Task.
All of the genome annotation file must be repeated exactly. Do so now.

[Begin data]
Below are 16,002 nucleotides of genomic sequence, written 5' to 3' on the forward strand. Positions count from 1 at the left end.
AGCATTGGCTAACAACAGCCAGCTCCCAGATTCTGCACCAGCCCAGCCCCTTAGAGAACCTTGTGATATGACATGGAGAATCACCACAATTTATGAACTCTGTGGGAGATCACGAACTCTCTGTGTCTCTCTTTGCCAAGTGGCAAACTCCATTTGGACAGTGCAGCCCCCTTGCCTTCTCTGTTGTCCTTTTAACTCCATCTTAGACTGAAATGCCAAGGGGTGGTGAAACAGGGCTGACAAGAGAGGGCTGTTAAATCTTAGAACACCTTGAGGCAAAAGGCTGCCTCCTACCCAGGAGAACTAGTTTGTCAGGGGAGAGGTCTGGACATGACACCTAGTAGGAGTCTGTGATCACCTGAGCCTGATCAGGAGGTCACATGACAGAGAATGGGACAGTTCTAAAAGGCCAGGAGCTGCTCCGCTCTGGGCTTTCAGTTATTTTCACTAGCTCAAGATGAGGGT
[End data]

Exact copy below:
Below are 16,002 nucleotides of genomic sequence, written 5' to 3' on the forward strand. Positions count from 1 at the left end.
AGCATTGGCTAACAACAGCCAGCTCCCAGATTCTGCACCAGCCCAGCCCCTTAGAGAACCTTGTGATATGACATGGAGAATCACCACAATTTATGAACTCTGTGGGAGATCACGAACTCTCTGTGTCTCTCTTTGCCAAGTGGCAAACTCCATTTGGACAGTGCAGCCCCCTTGCCTTCTCTGTTGTCCTTTTAACTCCATCTTAGACTGAAATGCCAAGGGGTGGTGAAACAGGGCTGACAAGAGAGGGCTGTTAAATCTTAGAACACCTTGAGGCAAAAGGCTGCCTCCTACCCAGGAGAACTAGTTTGTCAGGGGAGAGGTCTGGACATGACACCTAGTAGGAGTCTGTGATCACCTGAGCCTGATCAGGAGGTCACATGACAGAGAATGGGACAGTTCTAAAAGGCCAGGAGCTGCTCCGCTCTGGGCTTTCAGTTATTTTCACTAGCTCAAGATGAGGGT